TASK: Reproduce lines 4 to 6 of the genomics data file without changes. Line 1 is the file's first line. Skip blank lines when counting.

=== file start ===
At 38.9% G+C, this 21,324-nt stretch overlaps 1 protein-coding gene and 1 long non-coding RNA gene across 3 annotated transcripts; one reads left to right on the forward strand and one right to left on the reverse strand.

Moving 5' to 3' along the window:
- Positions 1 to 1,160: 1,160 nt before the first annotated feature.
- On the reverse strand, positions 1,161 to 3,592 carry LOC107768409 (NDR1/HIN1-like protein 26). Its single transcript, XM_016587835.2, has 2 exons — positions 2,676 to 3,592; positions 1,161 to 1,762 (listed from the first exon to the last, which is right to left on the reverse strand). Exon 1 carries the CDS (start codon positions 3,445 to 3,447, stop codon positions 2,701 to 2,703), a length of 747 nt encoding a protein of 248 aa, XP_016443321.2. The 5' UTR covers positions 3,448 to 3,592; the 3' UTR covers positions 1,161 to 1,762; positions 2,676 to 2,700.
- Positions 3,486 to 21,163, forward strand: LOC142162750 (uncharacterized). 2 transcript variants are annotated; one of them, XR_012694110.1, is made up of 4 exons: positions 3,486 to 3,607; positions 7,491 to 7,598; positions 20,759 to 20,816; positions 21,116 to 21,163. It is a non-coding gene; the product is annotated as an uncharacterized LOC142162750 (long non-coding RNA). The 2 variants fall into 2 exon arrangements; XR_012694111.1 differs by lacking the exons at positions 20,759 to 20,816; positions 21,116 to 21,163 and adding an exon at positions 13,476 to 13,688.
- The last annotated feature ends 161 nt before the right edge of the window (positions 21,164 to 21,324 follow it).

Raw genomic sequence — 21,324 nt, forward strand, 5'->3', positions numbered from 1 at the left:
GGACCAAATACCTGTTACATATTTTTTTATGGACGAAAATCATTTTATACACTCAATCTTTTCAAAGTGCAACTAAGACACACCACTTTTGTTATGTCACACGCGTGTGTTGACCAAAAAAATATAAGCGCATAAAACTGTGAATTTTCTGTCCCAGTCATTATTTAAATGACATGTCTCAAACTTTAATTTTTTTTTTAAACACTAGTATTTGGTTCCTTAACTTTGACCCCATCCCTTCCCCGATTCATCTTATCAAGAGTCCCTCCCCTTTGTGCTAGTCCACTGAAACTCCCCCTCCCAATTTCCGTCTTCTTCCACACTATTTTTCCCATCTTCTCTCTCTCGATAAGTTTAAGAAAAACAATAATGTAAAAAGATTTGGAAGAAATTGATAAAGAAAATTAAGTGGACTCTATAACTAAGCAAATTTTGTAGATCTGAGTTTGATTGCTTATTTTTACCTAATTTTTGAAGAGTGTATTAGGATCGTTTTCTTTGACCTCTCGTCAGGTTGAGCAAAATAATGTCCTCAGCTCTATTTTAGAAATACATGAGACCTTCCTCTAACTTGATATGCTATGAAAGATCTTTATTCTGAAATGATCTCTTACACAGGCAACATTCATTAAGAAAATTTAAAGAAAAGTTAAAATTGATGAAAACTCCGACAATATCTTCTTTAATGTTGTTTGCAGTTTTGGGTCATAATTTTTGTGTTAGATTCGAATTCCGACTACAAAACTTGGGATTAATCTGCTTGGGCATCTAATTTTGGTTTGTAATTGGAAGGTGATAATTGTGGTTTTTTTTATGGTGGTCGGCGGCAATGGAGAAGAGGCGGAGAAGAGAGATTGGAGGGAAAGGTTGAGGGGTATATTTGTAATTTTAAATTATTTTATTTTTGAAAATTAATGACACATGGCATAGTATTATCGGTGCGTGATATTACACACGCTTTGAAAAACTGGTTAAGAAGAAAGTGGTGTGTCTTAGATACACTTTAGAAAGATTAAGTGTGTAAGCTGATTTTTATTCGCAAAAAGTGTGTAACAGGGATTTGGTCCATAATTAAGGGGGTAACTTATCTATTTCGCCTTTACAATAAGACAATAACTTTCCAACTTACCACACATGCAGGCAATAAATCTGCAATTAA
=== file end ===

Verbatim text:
- On the reverse strand, positions 1,161 to 3,592 carry LOC107768409 (NDR1/HIN1-like protein 26). Its single transcript, XM_016587835.2, has 2 exons — positions 2,676 to 3,592; positions 1,161 to 1,762 (listed from the first exon to the last, which is right to left on the reverse strand). Exon 1 carries the CDS (start codon positions 3,445 to 3,447, stop codon positions 2,701 to 2,703), a length of 747 nt encoding a protein of 248 aa, XP_016443321.2. The 5' UTR covers positions 3,448 to 3,592; the 3' UTR covers positions 1,161 to 1,762; positions 2,676 to 2,700.
- Positions 3,486 to 21,163, forward strand: LOC142162750 (uncharacterized). 2 transcript variants are annotated; one of them, XR_012694110.1, is made up of 4 exons: positions 3,486 to 3,607; positions 7,491 to 7,598; positions 20,759 to 20,816; positions 21,116 to 21,163. It is a non-coding gene; the product is annotated as an uncharacterized LOC142162750 (long non-coding RNA). The 2 variants fall into 2 exon arrangements; XR_012694111.1 differs by lacking the exons at positions 20,759 to 20,816; positions 21,116 to 21,163 and adding an exon at positions 13,476 to 13,688.
- The last annotated feature ends 161 nt before the right edge of the window (positions 21,164 to 21,324 follow it).